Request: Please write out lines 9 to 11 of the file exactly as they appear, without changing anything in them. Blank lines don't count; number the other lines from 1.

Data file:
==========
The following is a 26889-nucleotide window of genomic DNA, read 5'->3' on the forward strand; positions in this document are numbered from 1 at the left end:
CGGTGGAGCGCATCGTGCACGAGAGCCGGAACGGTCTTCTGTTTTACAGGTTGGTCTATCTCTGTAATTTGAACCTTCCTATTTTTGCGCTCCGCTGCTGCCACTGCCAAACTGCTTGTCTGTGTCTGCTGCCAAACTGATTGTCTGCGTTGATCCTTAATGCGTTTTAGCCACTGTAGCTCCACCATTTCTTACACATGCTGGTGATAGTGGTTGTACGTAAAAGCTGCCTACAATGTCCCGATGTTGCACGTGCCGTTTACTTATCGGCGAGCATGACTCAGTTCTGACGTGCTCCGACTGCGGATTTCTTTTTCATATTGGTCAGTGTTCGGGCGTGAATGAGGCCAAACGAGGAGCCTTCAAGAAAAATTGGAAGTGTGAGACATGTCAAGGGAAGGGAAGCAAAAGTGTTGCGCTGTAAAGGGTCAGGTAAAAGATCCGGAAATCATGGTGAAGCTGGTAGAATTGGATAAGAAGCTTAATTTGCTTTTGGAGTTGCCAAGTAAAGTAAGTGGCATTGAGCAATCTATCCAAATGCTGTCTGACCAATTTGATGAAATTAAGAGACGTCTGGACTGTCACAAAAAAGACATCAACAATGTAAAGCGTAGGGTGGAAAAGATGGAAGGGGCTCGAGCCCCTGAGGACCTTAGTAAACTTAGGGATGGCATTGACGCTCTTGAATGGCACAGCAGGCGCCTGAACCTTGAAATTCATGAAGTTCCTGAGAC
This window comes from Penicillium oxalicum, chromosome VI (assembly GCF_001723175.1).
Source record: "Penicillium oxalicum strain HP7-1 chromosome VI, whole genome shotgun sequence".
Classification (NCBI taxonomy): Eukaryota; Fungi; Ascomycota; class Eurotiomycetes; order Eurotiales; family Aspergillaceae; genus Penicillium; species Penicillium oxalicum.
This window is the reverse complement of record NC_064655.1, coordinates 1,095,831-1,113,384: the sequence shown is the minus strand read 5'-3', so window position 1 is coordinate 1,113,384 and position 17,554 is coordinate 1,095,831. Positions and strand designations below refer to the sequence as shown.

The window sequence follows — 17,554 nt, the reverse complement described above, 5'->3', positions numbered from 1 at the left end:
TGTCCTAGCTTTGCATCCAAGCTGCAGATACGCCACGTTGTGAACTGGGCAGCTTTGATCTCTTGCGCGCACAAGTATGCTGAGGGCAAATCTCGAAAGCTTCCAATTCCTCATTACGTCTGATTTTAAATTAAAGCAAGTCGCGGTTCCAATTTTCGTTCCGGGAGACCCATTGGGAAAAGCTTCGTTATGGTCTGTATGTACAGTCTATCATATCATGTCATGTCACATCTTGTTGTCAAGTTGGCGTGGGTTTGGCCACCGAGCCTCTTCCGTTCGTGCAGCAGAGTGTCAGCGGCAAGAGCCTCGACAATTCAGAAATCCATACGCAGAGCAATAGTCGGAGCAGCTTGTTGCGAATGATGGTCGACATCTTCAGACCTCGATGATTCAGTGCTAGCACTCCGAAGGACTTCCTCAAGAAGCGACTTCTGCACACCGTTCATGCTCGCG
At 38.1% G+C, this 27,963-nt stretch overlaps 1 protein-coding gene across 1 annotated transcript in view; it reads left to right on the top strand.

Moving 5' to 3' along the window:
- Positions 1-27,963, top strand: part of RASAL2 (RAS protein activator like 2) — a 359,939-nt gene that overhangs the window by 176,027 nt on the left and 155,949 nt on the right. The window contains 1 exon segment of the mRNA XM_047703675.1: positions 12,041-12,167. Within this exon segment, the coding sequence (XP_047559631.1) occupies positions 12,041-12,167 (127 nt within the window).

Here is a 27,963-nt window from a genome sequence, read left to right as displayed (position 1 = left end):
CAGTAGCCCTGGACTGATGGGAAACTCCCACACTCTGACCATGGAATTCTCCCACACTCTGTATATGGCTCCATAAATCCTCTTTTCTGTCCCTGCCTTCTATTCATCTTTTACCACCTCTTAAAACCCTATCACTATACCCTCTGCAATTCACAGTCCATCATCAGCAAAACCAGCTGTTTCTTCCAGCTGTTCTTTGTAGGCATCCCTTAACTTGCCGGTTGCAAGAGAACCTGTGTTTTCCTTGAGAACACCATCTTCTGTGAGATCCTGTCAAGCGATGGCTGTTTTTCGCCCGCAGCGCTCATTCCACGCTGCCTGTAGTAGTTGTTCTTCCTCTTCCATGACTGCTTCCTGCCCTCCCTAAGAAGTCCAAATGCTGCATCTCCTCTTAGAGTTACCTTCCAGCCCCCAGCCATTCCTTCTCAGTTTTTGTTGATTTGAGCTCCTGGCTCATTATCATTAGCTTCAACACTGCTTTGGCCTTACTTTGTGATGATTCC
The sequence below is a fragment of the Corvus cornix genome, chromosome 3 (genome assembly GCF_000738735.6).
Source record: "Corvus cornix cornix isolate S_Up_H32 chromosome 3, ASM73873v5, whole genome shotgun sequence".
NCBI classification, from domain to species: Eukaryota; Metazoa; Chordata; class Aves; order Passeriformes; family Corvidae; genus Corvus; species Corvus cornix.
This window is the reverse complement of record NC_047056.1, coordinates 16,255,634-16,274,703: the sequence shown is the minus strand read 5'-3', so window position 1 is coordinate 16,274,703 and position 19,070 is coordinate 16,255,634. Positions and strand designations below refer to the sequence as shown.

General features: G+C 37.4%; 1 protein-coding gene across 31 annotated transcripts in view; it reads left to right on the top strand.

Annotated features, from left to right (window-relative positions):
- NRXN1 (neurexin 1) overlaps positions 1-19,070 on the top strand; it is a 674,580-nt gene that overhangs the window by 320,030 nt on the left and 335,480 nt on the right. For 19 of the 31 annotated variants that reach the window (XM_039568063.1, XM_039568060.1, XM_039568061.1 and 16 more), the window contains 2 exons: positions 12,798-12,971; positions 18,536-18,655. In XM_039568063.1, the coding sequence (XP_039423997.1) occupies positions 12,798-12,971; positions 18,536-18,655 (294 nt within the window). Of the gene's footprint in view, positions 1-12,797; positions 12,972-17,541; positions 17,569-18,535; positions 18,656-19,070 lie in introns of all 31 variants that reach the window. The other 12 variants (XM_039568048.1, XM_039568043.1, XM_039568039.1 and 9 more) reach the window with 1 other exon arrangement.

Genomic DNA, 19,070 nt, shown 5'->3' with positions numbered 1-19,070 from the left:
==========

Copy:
At 38.1% G+C, this 27,963-nt stretch overlaps 1 protein-coding gene across 1 annotated transcript in view; it reads left to right on the top strand.

Moving 5' to 3' along the window:
- Positions 1-27,963, top strand: part of RASAL2 (RAS protein activator like 2) — a 359,939-nt gene that overhangs the window by 176,027 nt on the left and 155,949 nt on the right. The window contains 1 exon segment of the mRNA XM_047703675.1: positions 12,041-12,167. Within this exon segment, the coding sequence (XP_047559631.1) occupies positions 12,041-12,167 (127 nt within the window).